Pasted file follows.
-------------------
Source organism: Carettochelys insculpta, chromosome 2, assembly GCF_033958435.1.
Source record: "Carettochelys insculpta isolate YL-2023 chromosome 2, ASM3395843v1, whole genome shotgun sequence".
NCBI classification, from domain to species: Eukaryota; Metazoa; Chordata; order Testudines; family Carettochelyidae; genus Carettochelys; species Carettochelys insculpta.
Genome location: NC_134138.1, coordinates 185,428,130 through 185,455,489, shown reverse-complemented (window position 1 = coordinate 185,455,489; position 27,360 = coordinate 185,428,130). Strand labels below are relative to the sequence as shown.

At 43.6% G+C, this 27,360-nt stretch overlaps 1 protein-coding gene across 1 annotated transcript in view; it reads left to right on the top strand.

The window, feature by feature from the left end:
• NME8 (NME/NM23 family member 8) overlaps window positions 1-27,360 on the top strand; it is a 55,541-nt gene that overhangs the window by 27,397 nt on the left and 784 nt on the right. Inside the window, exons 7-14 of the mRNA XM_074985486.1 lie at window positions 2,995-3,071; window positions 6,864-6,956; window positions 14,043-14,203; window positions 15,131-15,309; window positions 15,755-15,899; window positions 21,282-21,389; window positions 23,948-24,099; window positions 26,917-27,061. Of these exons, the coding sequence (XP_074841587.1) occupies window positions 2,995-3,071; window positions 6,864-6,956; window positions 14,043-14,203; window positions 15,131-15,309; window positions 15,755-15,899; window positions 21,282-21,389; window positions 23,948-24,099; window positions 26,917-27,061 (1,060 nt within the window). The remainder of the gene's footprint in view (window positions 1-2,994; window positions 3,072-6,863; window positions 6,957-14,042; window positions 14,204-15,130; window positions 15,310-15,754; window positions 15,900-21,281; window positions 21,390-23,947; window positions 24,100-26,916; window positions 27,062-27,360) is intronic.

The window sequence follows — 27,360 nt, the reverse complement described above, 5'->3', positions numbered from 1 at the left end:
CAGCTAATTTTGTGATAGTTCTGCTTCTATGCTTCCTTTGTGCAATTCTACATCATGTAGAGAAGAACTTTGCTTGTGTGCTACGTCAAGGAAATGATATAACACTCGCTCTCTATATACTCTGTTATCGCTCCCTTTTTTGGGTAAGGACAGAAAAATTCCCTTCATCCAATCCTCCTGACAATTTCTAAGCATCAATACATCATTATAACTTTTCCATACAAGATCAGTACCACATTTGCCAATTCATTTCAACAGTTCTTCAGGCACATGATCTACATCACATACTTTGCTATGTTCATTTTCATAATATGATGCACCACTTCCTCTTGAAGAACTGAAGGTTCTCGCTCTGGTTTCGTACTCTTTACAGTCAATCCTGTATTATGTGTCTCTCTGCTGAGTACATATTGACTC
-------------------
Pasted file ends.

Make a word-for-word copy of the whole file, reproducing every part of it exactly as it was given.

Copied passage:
Source organism: Carettochelys insculpta, chromosome 2, assembly GCF_033958435.1.
Source record: "Carettochelys insculpta isolate YL-2023 chromosome 2, ASM3395843v1, whole genome shotgun sequence".
NCBI classification, from domain to species: Eukaryota; Metazoa; Chordata; order Testudines; family Carettochelyidae; genus Carettochelys; species Carettochelys insculpta.
Genome location: NC_134138.1, coordinates 185,428,130 through 185,455,489, shown reverse-complemented (window position 1 = coordinate 185,455,489; position 27,360 = coordinate 185,428,130). Strand labels below are relative to the sequence as shown.

At 43.6% G+C, this 27,360-nt stretch overlaps 1 protein-coding gene across 1 annotated transcript in view; it reads left to right on the top strand.

The window, feature by feature from the left end:
• NME8 (NME/NM23 family member 8) overlaps window positions 1-27,360 on the top strand; it is a 55,541-nt gene that overhangs the window by 27,397 nt on the left and 784 nt on the right. Inside the window, exons 7-14 of the mRNA XM_074985486.1 lie at window positions 2,995-3,071; window positions 6,864-6,956; window positions 14,043-14,203; window positions 15,131-15,309; window positions 15,755-15,899; window positions 21,282-21,389; window positions 23,948-24,099; window positions 26,917-27,061. Of these exons, the coding sequence (XP_074841587.1) occupies window positions 2,995-3,071; window positions 6,864-6,956; window positions 14,043-14,203; window positions 15,131-15,309; window positions 15,755-15,899; window positions 21,282-21,389; window positions 23,948-24,099; window positions 26,917-27,061 (1,060 nt within the window). The remainder of the gene's footprint in view (window positions 1-2,994; window positions 3,072-6,863; window positions 6,957-14,042; window positions 14,204-15,130; window positions 15,310-15,754; window positions 15,900-21,281; window positions 21,390-23,947; window positions 24,100-26,916; window positions 27,062-27,360) is intronic.

The window sequence follows — 27,360 nt, the reverse complement described above, 5'->3', positions numbered from 1 at the left end:
CAGCTAATTTTGTGATAGTTCTGCTTCTATGCTTCCTTTGTGCAATTCTACATCATGTAGAGAAGAACTTTGCTTGTGTGCTACGTCAAGGAAATGATATAACACTCGCTCTCTATATACTCTGTTATCGCTCCCTTTTTTGGGTAAGGACAGAAAAATTCCCTTCATCCAATCCTCCTGACAATTTCTAAGCATCAATACATCATTATAACTTTTCCATACAAGATCAGTACCACATTTGCCAATTCATTTCAACAGTTCTTCAGGCACATGATCTACATCACATACTTTGCTATGTTCATTTTCATAATATGATGCACCACTTCCTCTTGAAGAACTGAAGGTTCTCGCTCTGGTTTCGTACTCTTTACAGTCAATCCTGTATTATGTGTCTCTCTGCTGAGTACATATTGACTC